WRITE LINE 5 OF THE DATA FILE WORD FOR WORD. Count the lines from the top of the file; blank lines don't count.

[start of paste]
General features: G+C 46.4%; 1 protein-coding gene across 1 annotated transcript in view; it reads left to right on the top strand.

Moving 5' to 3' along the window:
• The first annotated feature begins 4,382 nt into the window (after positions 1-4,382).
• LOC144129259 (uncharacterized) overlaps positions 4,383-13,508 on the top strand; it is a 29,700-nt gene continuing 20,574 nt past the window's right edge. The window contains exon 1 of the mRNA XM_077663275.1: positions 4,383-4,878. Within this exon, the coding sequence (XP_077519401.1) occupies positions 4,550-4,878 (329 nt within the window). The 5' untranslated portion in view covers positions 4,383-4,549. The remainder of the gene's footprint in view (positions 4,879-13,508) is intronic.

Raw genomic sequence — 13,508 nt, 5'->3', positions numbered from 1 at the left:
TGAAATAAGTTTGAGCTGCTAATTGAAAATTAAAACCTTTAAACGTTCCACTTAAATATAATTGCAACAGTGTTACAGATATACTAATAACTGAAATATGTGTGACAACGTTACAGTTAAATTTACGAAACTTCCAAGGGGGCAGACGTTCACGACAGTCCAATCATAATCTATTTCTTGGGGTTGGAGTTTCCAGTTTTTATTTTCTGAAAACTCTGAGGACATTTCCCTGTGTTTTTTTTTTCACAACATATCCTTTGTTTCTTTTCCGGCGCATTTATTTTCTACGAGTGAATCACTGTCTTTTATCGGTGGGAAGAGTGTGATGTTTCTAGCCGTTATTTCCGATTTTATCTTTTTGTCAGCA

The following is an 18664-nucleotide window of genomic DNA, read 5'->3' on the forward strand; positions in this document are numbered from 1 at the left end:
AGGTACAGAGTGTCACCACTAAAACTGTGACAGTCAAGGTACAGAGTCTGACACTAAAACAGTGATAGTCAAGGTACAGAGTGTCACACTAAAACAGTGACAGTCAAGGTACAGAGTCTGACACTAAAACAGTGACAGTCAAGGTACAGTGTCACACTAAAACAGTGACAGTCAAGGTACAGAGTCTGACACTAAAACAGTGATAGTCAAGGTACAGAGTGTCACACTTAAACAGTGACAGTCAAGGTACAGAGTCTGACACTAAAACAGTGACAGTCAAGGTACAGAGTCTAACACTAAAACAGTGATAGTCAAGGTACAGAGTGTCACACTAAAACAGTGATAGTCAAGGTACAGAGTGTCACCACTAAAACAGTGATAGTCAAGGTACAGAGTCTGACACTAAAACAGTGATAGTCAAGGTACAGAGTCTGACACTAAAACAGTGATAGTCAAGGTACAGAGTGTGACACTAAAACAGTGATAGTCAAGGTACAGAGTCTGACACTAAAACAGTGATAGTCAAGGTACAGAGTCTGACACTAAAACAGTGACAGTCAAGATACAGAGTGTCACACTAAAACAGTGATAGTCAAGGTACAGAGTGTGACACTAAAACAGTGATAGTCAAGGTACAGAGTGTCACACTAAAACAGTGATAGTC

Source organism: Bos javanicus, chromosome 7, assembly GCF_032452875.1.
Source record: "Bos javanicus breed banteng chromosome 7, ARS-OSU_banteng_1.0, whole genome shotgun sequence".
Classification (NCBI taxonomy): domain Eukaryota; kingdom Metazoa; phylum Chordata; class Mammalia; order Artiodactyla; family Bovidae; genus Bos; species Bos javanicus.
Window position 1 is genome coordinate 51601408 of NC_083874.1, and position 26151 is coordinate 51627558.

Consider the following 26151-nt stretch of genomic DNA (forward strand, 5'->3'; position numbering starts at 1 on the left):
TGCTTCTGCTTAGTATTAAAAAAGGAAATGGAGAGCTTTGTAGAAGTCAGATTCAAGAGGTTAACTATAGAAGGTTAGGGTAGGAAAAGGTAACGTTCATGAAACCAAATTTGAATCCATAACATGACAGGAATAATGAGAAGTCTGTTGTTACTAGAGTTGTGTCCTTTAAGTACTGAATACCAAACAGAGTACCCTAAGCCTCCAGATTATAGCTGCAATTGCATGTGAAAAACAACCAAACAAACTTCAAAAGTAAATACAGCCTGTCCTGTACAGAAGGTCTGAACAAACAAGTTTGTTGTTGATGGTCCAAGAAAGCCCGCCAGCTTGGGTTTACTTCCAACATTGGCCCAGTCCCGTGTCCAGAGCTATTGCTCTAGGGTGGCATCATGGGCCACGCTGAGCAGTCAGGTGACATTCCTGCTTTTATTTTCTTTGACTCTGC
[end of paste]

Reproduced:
Raw genomic sequence — 13,508 nt, 5'->3', positions numbered from 1 at the left: